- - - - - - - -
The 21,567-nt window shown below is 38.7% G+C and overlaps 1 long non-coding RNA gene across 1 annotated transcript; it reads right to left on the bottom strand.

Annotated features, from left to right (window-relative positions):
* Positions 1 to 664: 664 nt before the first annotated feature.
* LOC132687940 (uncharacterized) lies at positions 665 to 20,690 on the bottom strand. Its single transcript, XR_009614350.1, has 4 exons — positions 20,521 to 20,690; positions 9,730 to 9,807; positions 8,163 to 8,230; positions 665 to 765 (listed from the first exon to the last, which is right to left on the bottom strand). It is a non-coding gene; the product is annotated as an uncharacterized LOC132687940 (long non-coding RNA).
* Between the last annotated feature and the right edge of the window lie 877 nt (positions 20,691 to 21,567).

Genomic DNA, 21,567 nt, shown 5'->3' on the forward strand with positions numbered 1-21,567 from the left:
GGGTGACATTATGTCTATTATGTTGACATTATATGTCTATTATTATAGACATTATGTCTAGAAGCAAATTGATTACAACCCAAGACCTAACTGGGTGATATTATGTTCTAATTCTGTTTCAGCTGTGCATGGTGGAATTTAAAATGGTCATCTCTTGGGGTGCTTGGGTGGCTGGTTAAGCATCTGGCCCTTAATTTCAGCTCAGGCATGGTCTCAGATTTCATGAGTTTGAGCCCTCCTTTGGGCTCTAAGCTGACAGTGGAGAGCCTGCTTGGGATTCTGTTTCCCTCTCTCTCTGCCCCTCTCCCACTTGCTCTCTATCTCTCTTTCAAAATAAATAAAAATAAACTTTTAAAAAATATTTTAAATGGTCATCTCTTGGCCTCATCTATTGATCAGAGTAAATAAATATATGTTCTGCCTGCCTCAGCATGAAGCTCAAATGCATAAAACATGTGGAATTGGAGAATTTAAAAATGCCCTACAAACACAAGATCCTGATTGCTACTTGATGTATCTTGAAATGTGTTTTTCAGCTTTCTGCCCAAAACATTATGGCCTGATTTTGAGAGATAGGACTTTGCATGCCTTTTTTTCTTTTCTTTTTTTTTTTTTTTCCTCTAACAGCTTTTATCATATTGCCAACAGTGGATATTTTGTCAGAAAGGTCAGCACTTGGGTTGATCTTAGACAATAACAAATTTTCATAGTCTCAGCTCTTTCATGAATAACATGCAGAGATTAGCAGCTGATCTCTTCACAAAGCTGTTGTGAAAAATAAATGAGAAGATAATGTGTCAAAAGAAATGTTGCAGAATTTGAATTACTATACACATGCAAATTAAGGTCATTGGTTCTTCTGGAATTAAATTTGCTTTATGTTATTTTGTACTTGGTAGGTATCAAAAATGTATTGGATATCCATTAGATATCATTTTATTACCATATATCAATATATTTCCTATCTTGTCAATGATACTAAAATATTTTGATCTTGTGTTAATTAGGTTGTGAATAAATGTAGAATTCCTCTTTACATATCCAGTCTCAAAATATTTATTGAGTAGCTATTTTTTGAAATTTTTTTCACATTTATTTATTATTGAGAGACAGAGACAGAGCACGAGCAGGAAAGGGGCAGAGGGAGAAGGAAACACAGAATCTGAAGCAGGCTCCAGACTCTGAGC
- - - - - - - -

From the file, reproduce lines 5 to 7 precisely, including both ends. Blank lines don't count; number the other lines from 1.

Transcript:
* Between the last annotated feature and the right edge of the window lie 877 nt (positions 20,691 to 21,567).

Genomic DNA, 21,567 nt, shown 5'->3' on the forward strand with positions numbered 1-21,567 from the left:
GGGTGACATTATGTCTATTATGTTGACATTATATGTCTATTATTATAGACATTATGTCTAGAAGCAAATTGATTACAACCCAAGACCTAACTGGGTGATATTATGTTCTAATTCTGTTTCAGCTGTGCATGGTGGAATTTAAAATGGTCATCTCTTGGGGTGCTTGGGTGGCTGGTTAAGCATCTGGCCCTTAATTTCAGCTCAGGCATGGTCTCAGATTTCATGAGTTTGAGCCCTCCTTTGGGCTCTAAGCTGACAGTGGAGAGCCTGCTTGGGATTCTGTTTCCCTCTCTCTCTGCCCCTCTCCCACTTGCTCTCTATCTCTCTTTCAAAATAAATAAAAATAAACTTTTAAAAAATATTTTAAATGGTCATCTCTTGGCCTCATCTATTGATCAGAGTAAATAAATATATGTTCTGCCTGCCTCAGCATGAAGCTCAAATGCATAAAACATGTGGAATTGGAGAATTTAAAAATGCCCTACAAACACAAGATCCTGATTGCTACTTGATGTATCTTGAAATGTGTTTTTCAGCTTTCTGCCCAAAACATTATGGCCTGATTTTGAGAGATAGGACTTTGCATGCCTTTTTTTCTTTTCTTTTTTTTTTTTTTTCCTCTAACAGCTTTTATCATATTGCCAACAGTGGATATTTTGTCAGAAAGGTCAGCACTTGGGTTGATCTTAGACAATAACAAATTTTCATAGTCTCAGCTCTTTCATGAATAACATGCAGAGATTAGCAGCTGATCTCTTCACAAAGCTGTTGTGAAAAATAAATGAGAAGATAATGTGTCAAAAGAAATGTTGCAGAATTTGAATTACTATACACATGCAAATTAAGGTCATTGGTTCTTCTGGAATTAAATTTGCTTTATGTTATTTTGTACTTGGTAGGTATCAAAAATGTATTGGATATCCATTAGATATCATTTTATTACCATATATCAATATATTTCCTATCTTGTCAATGATACTAAAATATTTTGATCTTGTGTTAATTAGGTTGTGAATAAATGTAGAATTCCTCTTTACATATCCAGTCTCAAAATATTTATTGAGTAGCTATTTTTTGAAATTTTTTTCACATTTATTTATTATTGAGAGACAGAGACAGAGCACGAGCAGGAAAGGGGCAGAGGGAGAAGGAAACACAGAATCTGAAGCAGGCTCCAGACTCTGAGC